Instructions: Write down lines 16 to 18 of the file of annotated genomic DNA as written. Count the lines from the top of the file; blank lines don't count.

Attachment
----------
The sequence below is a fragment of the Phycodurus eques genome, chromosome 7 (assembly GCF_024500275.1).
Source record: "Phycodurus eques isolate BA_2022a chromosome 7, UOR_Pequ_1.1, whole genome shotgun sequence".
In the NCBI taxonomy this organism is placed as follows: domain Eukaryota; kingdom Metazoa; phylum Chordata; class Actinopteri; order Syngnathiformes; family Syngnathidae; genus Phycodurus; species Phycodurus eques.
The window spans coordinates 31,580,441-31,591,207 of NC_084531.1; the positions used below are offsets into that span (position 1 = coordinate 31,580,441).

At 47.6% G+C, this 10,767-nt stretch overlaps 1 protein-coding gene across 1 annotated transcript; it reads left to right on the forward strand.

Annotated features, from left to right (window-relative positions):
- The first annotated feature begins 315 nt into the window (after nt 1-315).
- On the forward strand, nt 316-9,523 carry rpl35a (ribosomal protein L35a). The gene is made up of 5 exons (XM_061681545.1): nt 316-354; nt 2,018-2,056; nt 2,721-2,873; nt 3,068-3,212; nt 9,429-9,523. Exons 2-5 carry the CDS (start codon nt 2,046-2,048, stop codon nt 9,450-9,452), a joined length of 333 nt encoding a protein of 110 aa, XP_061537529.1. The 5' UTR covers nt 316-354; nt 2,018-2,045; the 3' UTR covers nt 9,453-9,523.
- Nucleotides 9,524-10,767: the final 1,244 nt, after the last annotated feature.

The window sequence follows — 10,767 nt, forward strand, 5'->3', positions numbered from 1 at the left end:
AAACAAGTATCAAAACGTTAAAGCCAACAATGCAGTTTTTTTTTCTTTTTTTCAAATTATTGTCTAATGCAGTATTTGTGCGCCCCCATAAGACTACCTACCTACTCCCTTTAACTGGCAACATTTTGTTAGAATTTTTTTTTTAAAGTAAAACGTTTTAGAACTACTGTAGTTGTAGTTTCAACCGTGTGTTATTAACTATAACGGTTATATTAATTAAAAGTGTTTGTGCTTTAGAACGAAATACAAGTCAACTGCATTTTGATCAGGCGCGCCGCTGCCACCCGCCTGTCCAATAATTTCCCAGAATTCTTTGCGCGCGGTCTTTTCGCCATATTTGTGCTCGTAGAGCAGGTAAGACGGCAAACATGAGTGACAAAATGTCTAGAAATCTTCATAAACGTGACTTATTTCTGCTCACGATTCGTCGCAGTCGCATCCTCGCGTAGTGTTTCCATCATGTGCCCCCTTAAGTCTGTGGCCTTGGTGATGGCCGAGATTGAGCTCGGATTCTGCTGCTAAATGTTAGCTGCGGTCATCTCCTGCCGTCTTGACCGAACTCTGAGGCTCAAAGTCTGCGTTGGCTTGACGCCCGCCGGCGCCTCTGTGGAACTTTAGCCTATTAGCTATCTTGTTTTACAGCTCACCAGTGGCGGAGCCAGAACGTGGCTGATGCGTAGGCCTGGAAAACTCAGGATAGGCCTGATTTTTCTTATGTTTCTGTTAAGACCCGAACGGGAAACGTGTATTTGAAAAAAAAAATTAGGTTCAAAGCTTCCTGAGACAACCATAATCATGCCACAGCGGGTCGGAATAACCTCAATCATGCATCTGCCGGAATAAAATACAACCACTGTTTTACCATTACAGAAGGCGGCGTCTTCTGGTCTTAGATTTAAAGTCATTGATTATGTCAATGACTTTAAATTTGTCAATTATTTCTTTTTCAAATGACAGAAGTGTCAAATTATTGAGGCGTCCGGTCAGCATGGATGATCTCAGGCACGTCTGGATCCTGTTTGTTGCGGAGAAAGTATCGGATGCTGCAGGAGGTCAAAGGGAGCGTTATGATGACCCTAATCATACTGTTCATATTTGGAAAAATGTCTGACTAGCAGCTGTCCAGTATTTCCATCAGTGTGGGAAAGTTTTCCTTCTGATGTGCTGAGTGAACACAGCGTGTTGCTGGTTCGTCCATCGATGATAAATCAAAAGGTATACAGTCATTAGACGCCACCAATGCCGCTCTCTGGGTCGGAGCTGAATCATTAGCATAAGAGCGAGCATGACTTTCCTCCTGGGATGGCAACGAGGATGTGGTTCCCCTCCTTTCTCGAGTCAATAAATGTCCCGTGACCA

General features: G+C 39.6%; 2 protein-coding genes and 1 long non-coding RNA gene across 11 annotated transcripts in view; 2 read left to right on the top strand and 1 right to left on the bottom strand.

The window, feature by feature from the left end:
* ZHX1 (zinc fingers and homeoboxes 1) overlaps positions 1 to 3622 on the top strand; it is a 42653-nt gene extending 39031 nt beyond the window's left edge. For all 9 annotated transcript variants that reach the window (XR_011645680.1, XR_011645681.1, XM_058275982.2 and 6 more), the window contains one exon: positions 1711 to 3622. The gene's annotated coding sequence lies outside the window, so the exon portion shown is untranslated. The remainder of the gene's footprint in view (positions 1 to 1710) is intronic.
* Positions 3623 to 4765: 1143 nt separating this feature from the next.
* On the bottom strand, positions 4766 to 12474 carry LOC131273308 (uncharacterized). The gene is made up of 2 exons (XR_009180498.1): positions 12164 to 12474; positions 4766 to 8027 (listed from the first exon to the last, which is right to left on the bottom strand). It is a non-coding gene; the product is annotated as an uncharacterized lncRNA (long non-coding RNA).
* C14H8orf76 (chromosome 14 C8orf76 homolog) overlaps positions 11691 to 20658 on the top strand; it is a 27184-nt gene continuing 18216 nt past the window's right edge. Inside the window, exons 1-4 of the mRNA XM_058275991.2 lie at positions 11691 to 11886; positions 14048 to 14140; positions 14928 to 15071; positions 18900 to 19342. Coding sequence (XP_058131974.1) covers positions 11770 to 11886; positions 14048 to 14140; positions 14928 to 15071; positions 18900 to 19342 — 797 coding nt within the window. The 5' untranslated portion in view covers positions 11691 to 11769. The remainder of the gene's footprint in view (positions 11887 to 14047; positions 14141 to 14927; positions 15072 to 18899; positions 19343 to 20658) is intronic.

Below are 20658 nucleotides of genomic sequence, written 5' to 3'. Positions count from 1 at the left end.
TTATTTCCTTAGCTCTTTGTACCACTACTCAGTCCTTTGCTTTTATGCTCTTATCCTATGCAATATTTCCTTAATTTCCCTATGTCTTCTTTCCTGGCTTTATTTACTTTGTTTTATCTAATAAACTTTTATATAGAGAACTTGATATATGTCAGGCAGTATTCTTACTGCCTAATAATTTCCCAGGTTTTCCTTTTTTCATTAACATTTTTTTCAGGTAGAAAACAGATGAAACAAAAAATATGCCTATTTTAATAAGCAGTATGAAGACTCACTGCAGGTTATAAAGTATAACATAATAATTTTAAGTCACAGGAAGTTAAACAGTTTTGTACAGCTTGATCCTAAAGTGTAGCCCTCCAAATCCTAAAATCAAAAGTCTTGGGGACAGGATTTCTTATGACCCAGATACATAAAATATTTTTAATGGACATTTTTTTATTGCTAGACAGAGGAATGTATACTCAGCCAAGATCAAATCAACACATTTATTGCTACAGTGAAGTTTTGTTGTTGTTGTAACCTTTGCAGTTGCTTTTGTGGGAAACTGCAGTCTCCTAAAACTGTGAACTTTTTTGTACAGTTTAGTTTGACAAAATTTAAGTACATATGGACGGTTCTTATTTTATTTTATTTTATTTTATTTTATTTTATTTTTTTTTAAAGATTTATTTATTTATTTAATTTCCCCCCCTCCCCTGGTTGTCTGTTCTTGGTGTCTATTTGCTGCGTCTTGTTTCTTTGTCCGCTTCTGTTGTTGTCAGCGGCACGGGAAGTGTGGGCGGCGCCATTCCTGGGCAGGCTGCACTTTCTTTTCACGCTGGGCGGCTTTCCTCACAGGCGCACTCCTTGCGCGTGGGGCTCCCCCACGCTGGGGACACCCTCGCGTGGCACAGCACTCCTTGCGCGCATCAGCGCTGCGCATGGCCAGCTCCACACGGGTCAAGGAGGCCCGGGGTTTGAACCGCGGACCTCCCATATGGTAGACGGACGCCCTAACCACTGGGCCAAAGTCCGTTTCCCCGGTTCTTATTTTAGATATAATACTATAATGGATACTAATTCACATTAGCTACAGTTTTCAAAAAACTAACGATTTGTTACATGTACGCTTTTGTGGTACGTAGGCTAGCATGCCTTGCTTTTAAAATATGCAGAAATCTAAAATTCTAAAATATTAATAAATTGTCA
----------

* On the bottom strand, positions 4766 to 12474 carry LOC131273308 (uncharacterized). The gene is made up of 2 exons (XR_009180498.1): positions 12164 to 12474; positions 4766 to 8027 (listed from the first exon to the last, which is right to left on the bottom strand). It is a non-coding gene; the product is annotated as an uncharacterized lncRNA (long non-coding RNA).
* C14H8orf76 (chromosome 14 C8orf76 homolog) overlaps positions 11691 to 20658 on the top strand; it is a 27184-nt gene continuing 18216 nt past the window's right edge. Inside the window, exons 1-4 of the mRNA XM_058275991.2 lie at positions 11691 to 11886; positions 14048 to 14140; positions 14928 to 15071; positions 18900 to 19342. Coding sequence (XP_058131974.1) covers positions 11770 to 11886; positions 14048 to 14140; positions 14928 to 15071; positions 18900 to 19342 — 797 coding nt within the window. The 5' untranslated portion in view covers positions 11691 to 11769. The remainder of the gene's footprint in view (positions 11887 to 14047; positions 14141 to 14927; positions 15072 to 18899; positions 19343 to 20658) is intronic.

Below are 20658 nucleotides of genomic sequence, written 5' to 3'. Positions count from 1 at the left end.